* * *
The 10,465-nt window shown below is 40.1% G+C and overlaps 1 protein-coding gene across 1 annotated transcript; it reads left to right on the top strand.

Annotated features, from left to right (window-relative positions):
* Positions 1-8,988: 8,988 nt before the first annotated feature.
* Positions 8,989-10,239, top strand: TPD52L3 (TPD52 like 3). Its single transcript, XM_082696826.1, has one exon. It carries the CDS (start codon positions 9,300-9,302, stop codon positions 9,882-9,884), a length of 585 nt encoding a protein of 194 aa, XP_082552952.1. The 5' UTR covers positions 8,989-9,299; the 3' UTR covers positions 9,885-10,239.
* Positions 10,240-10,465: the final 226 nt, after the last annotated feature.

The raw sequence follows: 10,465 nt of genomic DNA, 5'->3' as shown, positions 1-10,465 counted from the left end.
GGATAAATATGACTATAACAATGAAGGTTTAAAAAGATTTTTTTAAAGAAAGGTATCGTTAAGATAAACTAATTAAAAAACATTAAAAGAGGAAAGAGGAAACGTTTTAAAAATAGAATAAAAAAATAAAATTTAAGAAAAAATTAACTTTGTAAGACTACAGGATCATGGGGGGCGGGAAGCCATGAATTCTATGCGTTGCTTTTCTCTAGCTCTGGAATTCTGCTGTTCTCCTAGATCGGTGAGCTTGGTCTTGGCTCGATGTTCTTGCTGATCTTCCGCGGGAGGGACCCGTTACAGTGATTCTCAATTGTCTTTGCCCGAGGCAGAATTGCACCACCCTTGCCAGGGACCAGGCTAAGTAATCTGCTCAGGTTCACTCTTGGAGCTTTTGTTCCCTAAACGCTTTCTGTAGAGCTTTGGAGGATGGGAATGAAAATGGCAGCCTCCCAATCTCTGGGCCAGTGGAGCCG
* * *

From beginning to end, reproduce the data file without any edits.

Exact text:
The 10,465-nt window shown below is 40.1% G+C and overlaps 1 protein-coding gene across 1 annotated transcript; it reads left to right on the top strand.

Annotated features, from left to right (window-relative positions):
* Positions 1-8,988: 8,988 nt before the first annotated feature.
* Positions 8,989-10,239, top strand: TPD52L3 (TPD52 like 3). Its single transcript, XM_082696826.1, has one exon. It carries the CDS (start codon positions 9,300-9,302, stop codon positions 9,882-9,884), a length of 585 nt encoding a protein of 194 aa, XP_082552952.1. The 5' UTR covers positions 8,989-9,299; the 3' UTR covers positions 9,885-10,239.
* Positions 10,240-10,465: the final 226 nt, after the last annotated feature.

The raw sequence follows: 10,465 nt of genomic DNA, 5'->3' as shown, positions 1-10,465 counted from the left end.
GGATAAATATGACTATAACAATGAAGGTTTAAAAAGATTTTTTTAAAGAAAGGTATCGTTAAGATAAACTAATTAAAAAACATTAAAAGAGGAAAGAGGAAACGTTTTAAAAATAGAATAAAAAAATAAAATTTAAGAAAAAATTAACTTTGTAAGACTACAGGATCATGGGGGGCGGGAAGCCATGAATTCTATGCGTTGCTTTTCTCTAGCTCTGGAATTCTGCTGTTCTCCTAGATCGGTGAGCTTGGTCTTGGCTCGATGTTCTTGCTGATCTTCCGCGGGAGGGACCCGTTACAGTGATTCTCAATTGTCTTTGCCCGAGGCAGAATTGCACCACCCTTGCCAGGGACCAGGCTAAGTAATCTGCTCAGGTTCACTCTTGGAGCTTTTGTTCCCTAAACGCTTTCTGTAGAGCTTTGGAGGATGGGAATGAAAATGGCAGCCTCCCAATCTCTGGGCCAGTGGAGCCG